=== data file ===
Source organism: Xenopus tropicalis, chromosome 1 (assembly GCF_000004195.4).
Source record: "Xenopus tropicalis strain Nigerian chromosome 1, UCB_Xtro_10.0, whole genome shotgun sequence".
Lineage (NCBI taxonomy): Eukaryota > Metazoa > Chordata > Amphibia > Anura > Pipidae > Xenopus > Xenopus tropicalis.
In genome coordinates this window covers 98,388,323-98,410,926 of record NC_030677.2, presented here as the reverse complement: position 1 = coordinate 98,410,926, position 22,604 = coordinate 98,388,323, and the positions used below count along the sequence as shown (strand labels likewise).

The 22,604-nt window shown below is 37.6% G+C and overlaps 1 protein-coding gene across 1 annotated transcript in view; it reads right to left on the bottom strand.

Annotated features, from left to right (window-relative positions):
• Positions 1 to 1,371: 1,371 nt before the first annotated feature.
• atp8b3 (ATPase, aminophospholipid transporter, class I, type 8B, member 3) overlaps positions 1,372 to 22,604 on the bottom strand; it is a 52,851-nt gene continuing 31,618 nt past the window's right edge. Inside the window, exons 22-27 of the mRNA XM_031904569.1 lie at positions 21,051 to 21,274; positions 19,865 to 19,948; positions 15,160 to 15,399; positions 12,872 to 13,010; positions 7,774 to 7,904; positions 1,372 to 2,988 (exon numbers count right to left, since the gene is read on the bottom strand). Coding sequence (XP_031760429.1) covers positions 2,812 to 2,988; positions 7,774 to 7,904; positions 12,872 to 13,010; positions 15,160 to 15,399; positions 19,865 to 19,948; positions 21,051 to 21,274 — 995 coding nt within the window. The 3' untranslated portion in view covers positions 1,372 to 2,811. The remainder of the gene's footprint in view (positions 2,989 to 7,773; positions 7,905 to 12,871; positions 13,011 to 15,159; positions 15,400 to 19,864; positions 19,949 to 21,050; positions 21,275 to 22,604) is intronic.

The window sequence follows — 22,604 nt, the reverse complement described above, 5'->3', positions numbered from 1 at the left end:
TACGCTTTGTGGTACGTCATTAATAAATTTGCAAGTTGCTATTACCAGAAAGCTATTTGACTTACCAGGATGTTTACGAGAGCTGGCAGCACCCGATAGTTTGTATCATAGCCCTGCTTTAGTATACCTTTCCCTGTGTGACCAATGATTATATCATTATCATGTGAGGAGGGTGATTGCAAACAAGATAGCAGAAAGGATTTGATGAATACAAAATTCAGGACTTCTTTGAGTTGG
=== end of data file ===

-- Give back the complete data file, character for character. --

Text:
Source organism: Xenopus tropicalis, chromosome 1 (assembly GCF_000004195.4).
Source record: "Xenopus tropicalis strain Nigerian chromosome 1, UCB_Xtro_10.0, whole genome shotgun sequence".
Lineage (NCBI taxonomy): Eukaryota > Metazoa > Chordata > Amphibia > Anura > Pipidae > Xenopus > Xenopus tropicalis.
In genome coordinates this window covers 98,388,323-98,410,926 of record NC_030677.2, presented here as the reverse complement: position 1 = coordinate 98,410,926, position 22,604 = coordinate 98,388,323, and the positions used below count along the sequence as shown (strand labels likewise).

The 22,604-nt window shown below is 37.6% G+C and overlaps 1 protein-coding gene across 1 annotated transcript in view; it reads right to left on the bottom strand.

Annotated features, from left to right (window-relative positions):
• Positions 1 to 1,371: 1,371 nt before the first annotated feature.
• atp8b3 (ATPase, aminophospholipid transporter, class I, type 8B, member 3) overlaps positions 1,372 to 22,604 on the bottom strand; it is a 52,851-nt gene continuing 31,618 nt past the window's right edge. Inside the window, exons 22-27 of the mRNA XM_031904569.1 lie at positions 21,051 to 21,274; positions 19,865 to 19,948; positions 15,160 to 15,399; positions 12,872 to 13,010; positions 7,774 to 7,904; positions 1,372 to 2,988 (exon numbers count right to left, since the gene is read on the bottom strand). Coding sequence (XP_031760429.1) covers positions 2,812 to 2,988; positions 7,774 to 7,904; positions 12,872 to 13,010; positions 15,160 to 15,399; positions 19,865 to 19,948; positions 21,051 to 21,274 — 995 coding nt within the window. The 3' untranslated portion in view covers positions 1,372 to 2,811. The remainder of the gene's footprint in view (positions 2,989 to 7,773; positions 7,905 to 12,871; positions 13,011 to 15,159; positions 15,400 to 19,864; positions 19,949 to 21,050; positions 21,275 to 22,604) is intronic.

The window sequence follows — 22,604 nt, the reverse complement described above, 5'->3', positions numbered from 1 at the left end:
TACGCTTTGTGGTACGTCATTAATAAATTTGCAAGTTGCTATTACCAGAAAGCTATTTGACTTACCAGGATGTTTACGAGAGCTGGCAGCACCCGATAGTTTGTATCATAGCCCTGCTTTAGTATACCTTTCCCTGTGTGACCAATGATTATATCATTATCATGTGAGGAGGGTGATTGCAAACAAGATAGCAGAAAGGATTTGATGAATACAAAATTCAGGACTTCTTTGAGTTGG